My problem with ABCT is that from 2000-08, NGDP growth was consistent with prevailing trends. This is not a criticism of the logic of ABCT, but rather its application to this particular episode. If the boom really was fueled by inflation, then I would have expected to see greater than normal NGDP growth. Of course, there was a housing bubble, but I am inclined to say it had little to do with expansionary monetary policy. It was not until after the bust did the monetary authorities blunder by allowing expected future total nominal income to fall dramatically.

  10. Jacques Fournier says:

    A caller on http://www.schiffradio.com today (10/25/2010) brought up your debate with Krugman. Schiff responded. You can check the archives if you haven’t already.

  11. Mike Sandifer says:

    I’d like to see you debate Krugman, but he might have better things to do than put his economics against your religion.

  12. Mike Sandifer says:

    Lee Kelly, that looks like a good point, but Austrians often aren’t interested in evidence. Just take praxeology, for example.

    They don’t even understand that their “models” aren’t even internally consistent in many cases. Take their rejection of cardinal utility, yet use of continuous demand curves, for example. Or, you can take their claim that Say’s Law holds for monetary economies, even though if it did, inflation would never be a problem. Wages and prices would adjust downward sufficiently quickly to avoid problems.

    There are many more problems with their archaic perspectives, but you get the idea.

    I don’t know if Bob subscribes to any of the above.

    • bobmurphy says:

      I was going to ask Krugman how many bureaucrats could dance on the head of a pin.

      • Mike Sandifer says:

        Well Bob, I think you and Krugman in a powerpoint duel could be a very good thing, but I’m not sure how open of a mind people on either side would have. It may not move many. This is a very important discussion to have though.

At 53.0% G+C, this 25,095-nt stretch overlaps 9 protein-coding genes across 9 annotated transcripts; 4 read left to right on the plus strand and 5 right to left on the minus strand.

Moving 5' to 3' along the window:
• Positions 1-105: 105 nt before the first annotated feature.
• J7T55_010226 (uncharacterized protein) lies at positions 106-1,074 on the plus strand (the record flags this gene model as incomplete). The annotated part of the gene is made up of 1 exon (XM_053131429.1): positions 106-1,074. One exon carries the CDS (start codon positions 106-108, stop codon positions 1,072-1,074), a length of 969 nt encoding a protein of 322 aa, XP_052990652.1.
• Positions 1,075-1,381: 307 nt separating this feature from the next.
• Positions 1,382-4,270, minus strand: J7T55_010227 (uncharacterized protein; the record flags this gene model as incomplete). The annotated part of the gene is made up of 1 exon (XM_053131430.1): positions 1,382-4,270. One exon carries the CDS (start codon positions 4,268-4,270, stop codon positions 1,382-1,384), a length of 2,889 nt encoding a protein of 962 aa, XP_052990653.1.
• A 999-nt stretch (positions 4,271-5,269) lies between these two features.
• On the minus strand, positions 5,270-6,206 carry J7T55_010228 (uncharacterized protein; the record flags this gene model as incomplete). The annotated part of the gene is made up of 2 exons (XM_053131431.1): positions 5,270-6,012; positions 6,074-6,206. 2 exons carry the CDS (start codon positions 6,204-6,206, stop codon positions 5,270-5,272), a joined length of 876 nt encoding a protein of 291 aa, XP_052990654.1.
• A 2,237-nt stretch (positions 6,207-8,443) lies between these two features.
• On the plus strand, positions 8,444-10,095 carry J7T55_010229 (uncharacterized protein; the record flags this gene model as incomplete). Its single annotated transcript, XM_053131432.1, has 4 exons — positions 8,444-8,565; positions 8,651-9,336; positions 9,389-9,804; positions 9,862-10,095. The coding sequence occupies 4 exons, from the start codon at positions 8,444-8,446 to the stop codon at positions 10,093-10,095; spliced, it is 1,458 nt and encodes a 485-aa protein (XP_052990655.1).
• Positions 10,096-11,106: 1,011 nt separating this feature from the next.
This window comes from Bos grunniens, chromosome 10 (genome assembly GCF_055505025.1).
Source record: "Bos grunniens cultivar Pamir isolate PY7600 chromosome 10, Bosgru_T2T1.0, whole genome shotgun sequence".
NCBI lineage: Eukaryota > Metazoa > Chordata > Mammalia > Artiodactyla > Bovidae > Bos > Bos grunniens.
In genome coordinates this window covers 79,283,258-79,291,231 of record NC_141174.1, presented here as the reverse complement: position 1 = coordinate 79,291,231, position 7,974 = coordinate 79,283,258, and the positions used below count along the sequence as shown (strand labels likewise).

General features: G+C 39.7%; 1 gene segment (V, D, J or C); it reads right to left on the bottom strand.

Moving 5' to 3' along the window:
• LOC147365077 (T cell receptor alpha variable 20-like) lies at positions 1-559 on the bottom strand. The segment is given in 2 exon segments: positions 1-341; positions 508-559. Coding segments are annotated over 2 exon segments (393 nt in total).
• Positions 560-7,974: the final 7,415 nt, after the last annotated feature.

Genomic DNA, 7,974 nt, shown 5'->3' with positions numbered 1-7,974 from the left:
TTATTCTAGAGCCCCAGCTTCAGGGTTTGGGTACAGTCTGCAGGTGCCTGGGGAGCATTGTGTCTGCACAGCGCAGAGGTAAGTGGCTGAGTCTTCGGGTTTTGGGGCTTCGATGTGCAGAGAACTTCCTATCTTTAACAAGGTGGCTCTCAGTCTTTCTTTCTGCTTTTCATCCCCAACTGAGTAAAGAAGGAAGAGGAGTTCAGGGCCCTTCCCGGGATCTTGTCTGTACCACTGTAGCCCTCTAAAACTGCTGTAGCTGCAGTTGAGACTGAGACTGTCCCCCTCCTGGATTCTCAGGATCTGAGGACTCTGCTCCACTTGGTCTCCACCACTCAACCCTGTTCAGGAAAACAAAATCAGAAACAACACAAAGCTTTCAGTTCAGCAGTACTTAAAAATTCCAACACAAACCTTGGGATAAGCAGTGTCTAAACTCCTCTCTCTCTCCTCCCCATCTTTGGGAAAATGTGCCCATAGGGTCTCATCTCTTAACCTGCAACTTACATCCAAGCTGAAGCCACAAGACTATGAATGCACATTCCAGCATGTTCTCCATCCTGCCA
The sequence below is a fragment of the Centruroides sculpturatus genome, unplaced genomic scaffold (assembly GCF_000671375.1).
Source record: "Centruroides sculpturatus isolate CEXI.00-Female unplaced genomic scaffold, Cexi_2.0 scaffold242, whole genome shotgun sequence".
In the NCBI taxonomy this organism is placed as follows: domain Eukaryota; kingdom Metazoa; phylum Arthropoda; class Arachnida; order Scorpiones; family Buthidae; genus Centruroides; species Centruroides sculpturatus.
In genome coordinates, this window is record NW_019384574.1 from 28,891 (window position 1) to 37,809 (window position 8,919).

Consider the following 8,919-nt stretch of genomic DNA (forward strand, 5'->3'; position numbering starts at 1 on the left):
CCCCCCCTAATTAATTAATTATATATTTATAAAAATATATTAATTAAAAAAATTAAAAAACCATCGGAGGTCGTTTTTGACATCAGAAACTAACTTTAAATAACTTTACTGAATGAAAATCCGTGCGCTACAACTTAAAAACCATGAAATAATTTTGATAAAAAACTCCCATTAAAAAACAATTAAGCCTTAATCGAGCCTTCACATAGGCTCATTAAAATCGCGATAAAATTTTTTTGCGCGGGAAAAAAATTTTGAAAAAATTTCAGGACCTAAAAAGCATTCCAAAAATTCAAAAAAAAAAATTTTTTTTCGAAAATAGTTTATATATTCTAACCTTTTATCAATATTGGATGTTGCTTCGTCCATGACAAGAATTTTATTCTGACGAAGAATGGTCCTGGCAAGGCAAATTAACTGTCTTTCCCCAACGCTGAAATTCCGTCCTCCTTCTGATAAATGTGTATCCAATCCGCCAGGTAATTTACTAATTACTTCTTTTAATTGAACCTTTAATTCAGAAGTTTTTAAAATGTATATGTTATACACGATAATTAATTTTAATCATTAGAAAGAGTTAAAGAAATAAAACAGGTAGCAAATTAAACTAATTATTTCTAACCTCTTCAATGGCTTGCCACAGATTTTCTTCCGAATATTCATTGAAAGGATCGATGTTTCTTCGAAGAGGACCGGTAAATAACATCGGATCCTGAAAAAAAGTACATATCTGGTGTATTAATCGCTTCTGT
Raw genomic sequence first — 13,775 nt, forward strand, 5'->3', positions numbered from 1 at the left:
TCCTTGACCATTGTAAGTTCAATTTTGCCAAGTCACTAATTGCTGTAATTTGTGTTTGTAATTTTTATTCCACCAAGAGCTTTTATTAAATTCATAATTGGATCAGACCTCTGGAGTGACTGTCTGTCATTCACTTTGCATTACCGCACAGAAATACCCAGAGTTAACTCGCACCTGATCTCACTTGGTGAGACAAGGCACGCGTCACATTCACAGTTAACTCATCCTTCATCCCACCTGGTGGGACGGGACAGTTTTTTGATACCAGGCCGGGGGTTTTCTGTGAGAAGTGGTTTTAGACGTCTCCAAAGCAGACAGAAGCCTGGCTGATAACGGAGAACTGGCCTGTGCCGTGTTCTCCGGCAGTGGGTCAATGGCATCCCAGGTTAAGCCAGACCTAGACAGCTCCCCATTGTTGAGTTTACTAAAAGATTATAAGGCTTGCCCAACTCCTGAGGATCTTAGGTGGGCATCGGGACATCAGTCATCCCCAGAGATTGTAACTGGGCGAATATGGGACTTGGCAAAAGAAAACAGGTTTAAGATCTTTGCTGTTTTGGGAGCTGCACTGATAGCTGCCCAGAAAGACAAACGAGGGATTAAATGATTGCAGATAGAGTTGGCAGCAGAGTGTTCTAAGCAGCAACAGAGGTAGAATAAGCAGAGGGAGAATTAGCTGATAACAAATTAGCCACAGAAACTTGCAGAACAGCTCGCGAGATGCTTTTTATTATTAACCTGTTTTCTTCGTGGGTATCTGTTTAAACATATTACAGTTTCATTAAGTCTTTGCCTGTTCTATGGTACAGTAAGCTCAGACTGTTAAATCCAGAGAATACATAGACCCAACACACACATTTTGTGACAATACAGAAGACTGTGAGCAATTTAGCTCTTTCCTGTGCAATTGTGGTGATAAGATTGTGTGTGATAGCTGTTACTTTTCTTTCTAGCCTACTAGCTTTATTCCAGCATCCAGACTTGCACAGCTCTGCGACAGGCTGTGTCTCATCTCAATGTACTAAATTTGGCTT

• Lee Kelly says:

      Mike Sandifer,

      I like Austrian economics, its business cycle theory, the MIses Institute, and even Bob Murphy. Although I believe many Austrians err on matters of monetary theory, I do not believe such errors are inextricably Austrian. In any case, the suggestion that Austrian methodology has no role for evidence is a mere straw man; evidence is merely less central to economics than other sciences. Mises’s arguments in this regard are rather good, though perhaps have been made better elsewhere.

  13. Brian Shelley says:

    I expect to see a training montage video soon. You could put your own “Eye of the Tiger” karaoke vocals in the background, while you’re curling Bahm-Bawerk, bench pressing Human Action, running down the waterfront with “PIG to the Great Depression” in one hand and Rothbard in the other. That would be sweet.

    • bobmurphy says:

      Brian we are way ahead of you. I just don’t want you to think I’m “stealing” your idea…

  14. RG says:

    The winged monkeys have descended on the blog.

  15. RG says:

    @ Shelly: I’m partial to the podium on the shoulders trudging through snow drifts.

  16. Brian Shelley says:

    Kick Ass!

    I live under the assumption that “Free” Advice is a two way street on this blog.

  17. dmitchell says:

    Bob, what if you lose? I’m pretty sure you have the better arguments, but debating someone is different than writing a considered rebuttal to a blog post or op-ed. Krugman is incredibly smart and probably very quick on his feet. I wouldn’t want to debate him even if I was certain that I was right and he was wrong: he would probably still win the debate, being so much smarter than I am. Aren’t you worried about that?

    • bobmurphy says:

      Well I guess that’s why I made the video and you didn’t.

    • bobmurphy says:

      Less flippantly: Sure I might lose, if I just walked in there and didn’t prepare. If he agrees to debate me I will take it very seriously. It will be the most important public performance of my career.

      I will be ready. Krugman’s going down! Three rounds.

      • dmitchell says:

        Then best of luck to you. I’ll be cheering you on!

      • Brian Shelley says:

        You must break him. <>

  18. TokyoTom says:

    Bob, ever heard of “wonder” or “kindergarten”?